If you’re stuck with colour mixing and you want a comprehensive guide on the subject, check out our colour mixing tutorial. In it, you can learn a process for how to mix and match colours accurately from a reference.

Primary, secondary and tertiary colours

Primary colours have secondary colours as their complementary colours and tertiary colours have other tertiary colours as their complementary colours.

Magenta, cyan and yellow are the primaries as pigments; they’re primaries because you can’t mix them from any other combination of colours. They are the starting points for mixing other colours

The complementary colour of cyan blue on the CMYK colour wheel is red. In the CMYK subtractive colour model, red is considered a secondary colour and magenta is considered a primary. This may seem counter intuitive, as we’re taught that red is a primary colour. However, magenta and yellow mixes to make red, and magenta cannot be made from any other colour on the wheel. This makes magenta (a shade of red) the primary and the red that leans more towards yellow the secondary colour.

Complementary colours painting examples

“The Night Cafe” is an 1888 painting by Van Gogh. Van Gogh used the complementary colours red and green to create a sense of tension in the painting. The colours clash, and appear almost jarring, as a backdrop against drinking patrons in the cafe. In a letter to his brother, Theo van Gogh, Vincent wrote: “I have tried to express the terrible passions of humanity by means of red and green”. He also describes the painting as “one of the ugliest I have done”. This highlights how complementary colours can work against each other, as well as work well together.

Another example of complementary colours in a painting is in Edgar Degas’ “Ballerina and Lady with Fan”. The ballerina is the focal point of the painting, being placed the the third right hand intersection on the canvas and painted with a bright orange dress. The warm orange tones brings the figure forward against the muted background, the cool blue dresses of the other ballerinas and the purple-blue toned fan of the lady in the front.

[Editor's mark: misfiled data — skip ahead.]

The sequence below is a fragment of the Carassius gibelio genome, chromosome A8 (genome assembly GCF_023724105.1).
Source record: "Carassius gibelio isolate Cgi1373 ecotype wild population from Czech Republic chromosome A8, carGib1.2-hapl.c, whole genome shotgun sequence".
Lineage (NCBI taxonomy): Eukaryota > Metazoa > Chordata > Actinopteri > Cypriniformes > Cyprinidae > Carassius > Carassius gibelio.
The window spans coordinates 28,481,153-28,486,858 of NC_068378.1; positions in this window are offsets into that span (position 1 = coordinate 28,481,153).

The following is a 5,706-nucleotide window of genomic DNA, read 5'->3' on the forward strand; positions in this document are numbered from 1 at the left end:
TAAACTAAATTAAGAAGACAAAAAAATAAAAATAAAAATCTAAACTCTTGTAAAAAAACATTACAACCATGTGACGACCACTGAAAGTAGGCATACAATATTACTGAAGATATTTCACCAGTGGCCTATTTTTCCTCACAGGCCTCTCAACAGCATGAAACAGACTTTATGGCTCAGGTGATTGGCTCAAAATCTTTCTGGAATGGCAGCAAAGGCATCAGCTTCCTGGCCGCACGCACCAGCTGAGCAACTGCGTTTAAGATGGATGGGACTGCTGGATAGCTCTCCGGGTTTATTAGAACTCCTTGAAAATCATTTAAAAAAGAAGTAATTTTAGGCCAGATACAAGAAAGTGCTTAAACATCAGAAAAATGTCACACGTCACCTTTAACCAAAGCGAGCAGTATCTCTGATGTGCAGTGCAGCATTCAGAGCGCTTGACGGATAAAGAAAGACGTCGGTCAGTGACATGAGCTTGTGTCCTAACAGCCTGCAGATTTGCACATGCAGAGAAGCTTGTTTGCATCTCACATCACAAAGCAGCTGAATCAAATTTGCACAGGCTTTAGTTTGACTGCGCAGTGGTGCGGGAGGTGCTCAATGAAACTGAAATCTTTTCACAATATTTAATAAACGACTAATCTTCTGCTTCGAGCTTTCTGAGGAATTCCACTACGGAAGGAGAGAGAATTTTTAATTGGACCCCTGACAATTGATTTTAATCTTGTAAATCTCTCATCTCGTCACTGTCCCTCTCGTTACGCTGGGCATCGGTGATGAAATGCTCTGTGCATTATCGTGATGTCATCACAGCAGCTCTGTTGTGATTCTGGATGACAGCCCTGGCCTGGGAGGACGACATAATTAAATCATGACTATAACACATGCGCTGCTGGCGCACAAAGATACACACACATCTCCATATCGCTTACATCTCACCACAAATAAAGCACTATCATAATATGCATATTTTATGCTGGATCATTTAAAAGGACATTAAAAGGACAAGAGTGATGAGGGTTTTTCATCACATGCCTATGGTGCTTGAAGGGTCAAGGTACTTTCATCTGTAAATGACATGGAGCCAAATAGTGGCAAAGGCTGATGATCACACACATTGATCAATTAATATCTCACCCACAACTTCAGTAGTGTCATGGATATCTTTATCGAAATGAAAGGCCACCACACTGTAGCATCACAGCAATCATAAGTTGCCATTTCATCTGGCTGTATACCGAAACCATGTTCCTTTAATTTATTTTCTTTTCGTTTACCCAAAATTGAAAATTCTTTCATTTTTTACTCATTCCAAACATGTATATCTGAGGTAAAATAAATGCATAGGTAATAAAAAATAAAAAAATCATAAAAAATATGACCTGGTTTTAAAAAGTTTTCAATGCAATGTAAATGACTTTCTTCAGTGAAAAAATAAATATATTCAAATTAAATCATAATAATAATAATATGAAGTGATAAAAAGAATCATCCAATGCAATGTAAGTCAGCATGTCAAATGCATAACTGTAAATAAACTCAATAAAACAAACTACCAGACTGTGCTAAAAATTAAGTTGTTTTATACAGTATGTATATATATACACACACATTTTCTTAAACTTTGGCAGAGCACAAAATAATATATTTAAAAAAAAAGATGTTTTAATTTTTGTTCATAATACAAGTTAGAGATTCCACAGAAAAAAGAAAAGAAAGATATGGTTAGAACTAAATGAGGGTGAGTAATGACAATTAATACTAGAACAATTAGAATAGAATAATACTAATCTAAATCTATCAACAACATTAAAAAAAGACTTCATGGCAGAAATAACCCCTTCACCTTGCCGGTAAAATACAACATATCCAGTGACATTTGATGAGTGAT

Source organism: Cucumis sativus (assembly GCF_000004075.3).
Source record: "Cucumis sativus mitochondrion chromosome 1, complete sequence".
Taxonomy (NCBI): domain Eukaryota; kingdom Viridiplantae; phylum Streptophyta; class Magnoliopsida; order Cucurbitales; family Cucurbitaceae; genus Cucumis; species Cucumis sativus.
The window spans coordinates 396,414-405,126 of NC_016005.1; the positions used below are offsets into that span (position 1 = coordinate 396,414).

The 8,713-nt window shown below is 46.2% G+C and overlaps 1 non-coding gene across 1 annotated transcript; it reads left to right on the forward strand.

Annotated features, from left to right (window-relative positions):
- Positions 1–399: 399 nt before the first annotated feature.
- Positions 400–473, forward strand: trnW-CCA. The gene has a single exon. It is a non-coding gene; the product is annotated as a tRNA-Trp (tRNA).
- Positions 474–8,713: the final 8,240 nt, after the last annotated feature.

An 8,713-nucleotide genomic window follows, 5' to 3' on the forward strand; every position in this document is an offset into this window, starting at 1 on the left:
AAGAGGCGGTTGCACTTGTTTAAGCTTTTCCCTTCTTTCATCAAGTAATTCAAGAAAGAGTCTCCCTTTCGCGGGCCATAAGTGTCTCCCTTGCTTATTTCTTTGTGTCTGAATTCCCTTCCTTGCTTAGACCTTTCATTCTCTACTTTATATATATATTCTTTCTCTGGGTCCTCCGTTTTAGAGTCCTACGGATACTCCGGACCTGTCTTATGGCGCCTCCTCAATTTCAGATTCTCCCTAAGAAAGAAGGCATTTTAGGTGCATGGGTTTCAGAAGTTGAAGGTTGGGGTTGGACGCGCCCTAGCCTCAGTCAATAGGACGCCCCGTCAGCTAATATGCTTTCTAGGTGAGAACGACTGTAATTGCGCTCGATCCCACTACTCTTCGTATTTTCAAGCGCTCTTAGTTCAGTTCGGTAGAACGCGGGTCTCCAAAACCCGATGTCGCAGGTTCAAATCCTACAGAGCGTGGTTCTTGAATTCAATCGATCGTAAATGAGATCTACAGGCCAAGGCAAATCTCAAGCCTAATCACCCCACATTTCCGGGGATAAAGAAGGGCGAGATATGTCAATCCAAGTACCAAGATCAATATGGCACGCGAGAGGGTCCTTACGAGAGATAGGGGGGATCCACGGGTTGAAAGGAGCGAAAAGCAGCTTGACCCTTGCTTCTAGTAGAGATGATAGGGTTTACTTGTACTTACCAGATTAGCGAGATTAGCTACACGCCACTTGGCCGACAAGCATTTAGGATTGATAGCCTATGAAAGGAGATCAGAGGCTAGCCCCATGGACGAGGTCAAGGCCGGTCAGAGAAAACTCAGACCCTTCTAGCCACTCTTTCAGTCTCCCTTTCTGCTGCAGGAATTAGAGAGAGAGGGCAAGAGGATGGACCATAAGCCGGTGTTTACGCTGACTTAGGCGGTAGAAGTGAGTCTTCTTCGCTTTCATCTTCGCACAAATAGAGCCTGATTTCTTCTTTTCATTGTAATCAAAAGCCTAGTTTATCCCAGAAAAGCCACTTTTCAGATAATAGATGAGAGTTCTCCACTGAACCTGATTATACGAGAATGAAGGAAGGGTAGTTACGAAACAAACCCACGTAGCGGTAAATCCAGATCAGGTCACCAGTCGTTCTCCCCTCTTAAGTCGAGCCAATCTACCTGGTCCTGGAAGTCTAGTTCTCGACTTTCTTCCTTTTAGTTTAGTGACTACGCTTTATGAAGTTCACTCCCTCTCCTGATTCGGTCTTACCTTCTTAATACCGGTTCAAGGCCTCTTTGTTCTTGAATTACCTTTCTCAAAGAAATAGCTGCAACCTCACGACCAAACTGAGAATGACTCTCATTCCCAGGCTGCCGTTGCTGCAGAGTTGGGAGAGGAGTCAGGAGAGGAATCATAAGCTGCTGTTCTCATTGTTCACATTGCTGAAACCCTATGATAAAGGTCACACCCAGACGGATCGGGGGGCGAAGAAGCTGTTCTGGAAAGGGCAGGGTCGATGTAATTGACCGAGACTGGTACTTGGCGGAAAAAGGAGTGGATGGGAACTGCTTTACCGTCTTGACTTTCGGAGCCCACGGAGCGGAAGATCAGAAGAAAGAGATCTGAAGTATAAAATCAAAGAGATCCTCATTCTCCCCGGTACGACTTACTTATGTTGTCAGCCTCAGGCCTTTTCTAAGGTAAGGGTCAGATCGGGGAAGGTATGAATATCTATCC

Other colour schemes

The complementary colour scheme is just one type of colour scheme, there are several others. For example, a monochromatic colour scheme involves only one colour on the wheel and its extended range. The extended range means all the tints, tones and shades of that colour. So if your colour in question was blue, it would include light blue, grey blue and dark blue.

The tetradic colour scheme includes four colours that are spaced evenly around the colour wheel, to make a rectangle shape.

Other colour schemes can appear more harmonious and balanced compared to complementary colours schemes which can appear striking and dynamic.

Colour theory and complementary colours

In art, colour theory is the description and applications of colour. It describes the effects that colours have on our moods and emotions, the relationships between colours and how they can be used to evoke a particular response or feeling. Studies into colour theory have been done to understand the way colours impact us psychologically. Red is an intense colour that is often associated with feelings of passion or anger. Yellow is a bright colour associated with feelings of energy and happiness. Yellow and purple complement each other well, as purple is a serene colour and the yellow offsets the darkness.


If you want to try painting with a complementary colour scheme, create a few composition sketches and play around with different combinations to see what works best for your unique style!

Also note that while complementary colours are often considered the most dynamic and striking, there are many other colour combinations that can be used to evoke a particular mood or feeling. Experiment with different colour schemes and think about how you will arrange elements to create a focal point in your painting. Make sure to choose a colour scheme that complements the composition and atmosphere of the painting you are creating.